Studying the intersection of policies promoting affordable housing, transit, and driving reduction

By Caltrans, research by Marlon Boarnet, University of Southern California Raphael Bostic, University of Southern California Danielle Williams, University of Southern California, April 2017

Studying the intersection of policies promoting affordable housing, transit-oriented developments (TODs), and the reduction of vehicle miles traveled (VMT) in metropolitan areas, this paper focuses in particular on the following questions:

  1. Does locating affordable units in TODs increase or decrease VMT and thus emissions?
  2. Is affordable housing in TODs still affordable in the long-term, i.e., beyond the expiration of the first minimum affordability period?
  3. Do the benefits of affordable housing near transit outweigh the frequently higher costs of development in TODs?
  4. What policy recommendations emerge from the analysis?

Existing research has shown that those who live within a TOD’s radius (considered a half-mile in this paper) tend to have a lower VMT than if they lived elsewhere. Empirical data from the Los Angeles greater metropolitan area, analyzed within this paper, confirm this research finding. Nevertheless, and based on the same empirical data, the increase in transit ridership and the decrease in VMT for households living within a TOD’s radius is not a straightforward relationship. For example, households with higher incomes tend to reduce their VMT by a greater amount than those with lower incomes; and households with lower incomes tend to increase their transit ridership by a greater amount than those with higher incomes. The extent to which affordable housing in TODs may contribute to VMT reduction and social welfare goals depends on the amount of affordable housing that municipalities can offer.

Whether affordable housing in TODs can remain affordable after any initial covenants expire also matters. Unfortunately, existing research shows that: (a) properties located near light rail appear to be more valuable, holding all else equal; and (b) landlords in areas where prices are increasing tend to “opt out” of renewing affordability covenants, when possible. As a result, the construction of affordable housing in TODs—areas that are likely to experience rising property values—may not convey long-term affordability benefits without proper regulations in place.


CNT Working Paper on Income, Location Efficiency, and VMT: Affordable Housing as a Climate Strategy

By Gregory L. Newmark Ph.D and Peter M. Haas Ph.D, Center for Neighborhood Technology, 2125 W. North Ave Chicago, Illinois 60647 USA for The California Housing Partnership James Pappas, Housing Preservation & Research Manager, Matt Schwartz, President & CEO, 369 Pine Street, Suite 300 San Francisco, CA 94104 415-433-6804 with funding from The Ford Foundation Amy Kenyon, Program Officer, a.kenyon@fordfoundation.or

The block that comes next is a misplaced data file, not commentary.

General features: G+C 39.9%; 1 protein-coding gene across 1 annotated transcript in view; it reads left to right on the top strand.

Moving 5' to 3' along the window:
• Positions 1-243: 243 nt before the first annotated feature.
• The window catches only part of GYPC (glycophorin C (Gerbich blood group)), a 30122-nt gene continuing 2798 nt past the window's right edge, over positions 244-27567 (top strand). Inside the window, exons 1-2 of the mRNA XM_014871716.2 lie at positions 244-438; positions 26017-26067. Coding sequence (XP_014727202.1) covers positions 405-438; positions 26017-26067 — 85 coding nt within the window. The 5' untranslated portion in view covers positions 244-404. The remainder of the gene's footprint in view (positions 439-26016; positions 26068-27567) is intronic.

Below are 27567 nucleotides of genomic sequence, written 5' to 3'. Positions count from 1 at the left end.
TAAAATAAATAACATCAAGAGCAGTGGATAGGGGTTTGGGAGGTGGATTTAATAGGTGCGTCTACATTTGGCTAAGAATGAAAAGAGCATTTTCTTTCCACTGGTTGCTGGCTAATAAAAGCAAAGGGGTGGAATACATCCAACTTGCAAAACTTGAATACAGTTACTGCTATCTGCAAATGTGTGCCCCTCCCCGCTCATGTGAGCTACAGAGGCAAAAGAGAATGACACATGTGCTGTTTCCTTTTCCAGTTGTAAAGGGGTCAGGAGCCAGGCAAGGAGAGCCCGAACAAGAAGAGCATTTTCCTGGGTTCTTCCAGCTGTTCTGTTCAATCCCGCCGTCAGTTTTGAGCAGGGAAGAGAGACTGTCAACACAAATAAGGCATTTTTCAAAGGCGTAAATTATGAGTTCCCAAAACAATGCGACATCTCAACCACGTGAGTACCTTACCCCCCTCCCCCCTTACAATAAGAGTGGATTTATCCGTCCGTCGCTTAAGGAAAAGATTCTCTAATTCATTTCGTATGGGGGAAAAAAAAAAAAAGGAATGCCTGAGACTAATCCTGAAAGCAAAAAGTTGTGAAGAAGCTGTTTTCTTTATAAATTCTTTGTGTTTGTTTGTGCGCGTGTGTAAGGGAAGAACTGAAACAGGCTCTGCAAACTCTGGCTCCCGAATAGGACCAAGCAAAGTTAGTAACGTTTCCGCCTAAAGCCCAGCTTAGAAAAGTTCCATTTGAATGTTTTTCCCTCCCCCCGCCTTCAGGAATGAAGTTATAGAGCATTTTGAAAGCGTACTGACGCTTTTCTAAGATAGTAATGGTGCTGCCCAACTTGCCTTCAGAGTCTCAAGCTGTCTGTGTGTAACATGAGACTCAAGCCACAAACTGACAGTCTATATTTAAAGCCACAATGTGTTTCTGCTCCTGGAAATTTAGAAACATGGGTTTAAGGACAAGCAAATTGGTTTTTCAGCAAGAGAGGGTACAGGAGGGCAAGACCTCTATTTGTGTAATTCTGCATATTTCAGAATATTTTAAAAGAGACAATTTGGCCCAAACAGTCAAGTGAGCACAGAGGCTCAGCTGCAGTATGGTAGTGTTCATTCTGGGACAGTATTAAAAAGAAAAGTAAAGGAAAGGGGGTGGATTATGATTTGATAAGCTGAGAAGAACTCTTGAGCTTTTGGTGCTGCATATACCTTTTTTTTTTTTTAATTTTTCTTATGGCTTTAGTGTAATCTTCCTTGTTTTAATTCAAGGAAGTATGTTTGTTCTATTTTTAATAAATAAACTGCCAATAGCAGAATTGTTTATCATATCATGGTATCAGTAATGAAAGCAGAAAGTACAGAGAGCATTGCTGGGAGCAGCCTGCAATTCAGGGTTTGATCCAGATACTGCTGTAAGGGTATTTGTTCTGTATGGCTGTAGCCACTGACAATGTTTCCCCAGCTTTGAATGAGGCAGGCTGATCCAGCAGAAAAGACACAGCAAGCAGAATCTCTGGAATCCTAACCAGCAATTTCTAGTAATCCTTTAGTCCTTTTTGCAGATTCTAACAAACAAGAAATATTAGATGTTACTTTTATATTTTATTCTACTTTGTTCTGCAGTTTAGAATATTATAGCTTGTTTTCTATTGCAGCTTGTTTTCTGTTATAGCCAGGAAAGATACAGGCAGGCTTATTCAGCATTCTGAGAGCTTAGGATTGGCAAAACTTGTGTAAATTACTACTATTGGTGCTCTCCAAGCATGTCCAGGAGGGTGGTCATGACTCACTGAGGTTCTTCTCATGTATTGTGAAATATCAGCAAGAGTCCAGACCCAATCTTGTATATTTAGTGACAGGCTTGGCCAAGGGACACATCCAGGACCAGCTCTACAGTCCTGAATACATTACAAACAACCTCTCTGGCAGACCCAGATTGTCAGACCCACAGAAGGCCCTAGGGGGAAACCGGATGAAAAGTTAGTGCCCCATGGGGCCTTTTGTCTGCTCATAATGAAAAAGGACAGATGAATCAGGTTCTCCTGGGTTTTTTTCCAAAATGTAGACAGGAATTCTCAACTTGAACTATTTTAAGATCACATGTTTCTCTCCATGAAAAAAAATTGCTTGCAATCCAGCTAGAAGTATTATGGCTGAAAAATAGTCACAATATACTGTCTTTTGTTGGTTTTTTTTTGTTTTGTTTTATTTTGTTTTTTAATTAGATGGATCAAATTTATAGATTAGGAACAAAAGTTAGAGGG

Planning policies aimed at reducing vehicle-miles traveled (VMT) combined with growing consumer demand for walkable, transit-rich neighborhoods have led to increased development interest in location-efficient neighborhoods – i.e., those places associated with the lowest transportation costs. Location-efficient places are characterized by high levels of accessibility to jobs and services that enable residents to drive less either by making shorter trips or by shifting trips to transit, walking, and bicycling. This increased development interest, typically focused on residences for higher-income populations, but in neighborhoods historically home to lower-income populations, has raised questions about the best use of the scarce, location-efficient space for achieving VMT reduction goals. Specifically, does developing a location-efficient space as affordable housing yield more VMT reductions than as market-rate housing? Answering this question is of immediate relevance to the state of California, which committed itself to reducing its greenhouse gas (GHG) emissions to 1990 levels by 2020 through, among other approaches, a market-based GHG emission Cap-and-Trade Program (Global Warming Solutions Act, 2006) and a commitment to “improved land use and transportation policy” to increase location efficiency (Sustainable Communities and Climate Protection Act, 2008).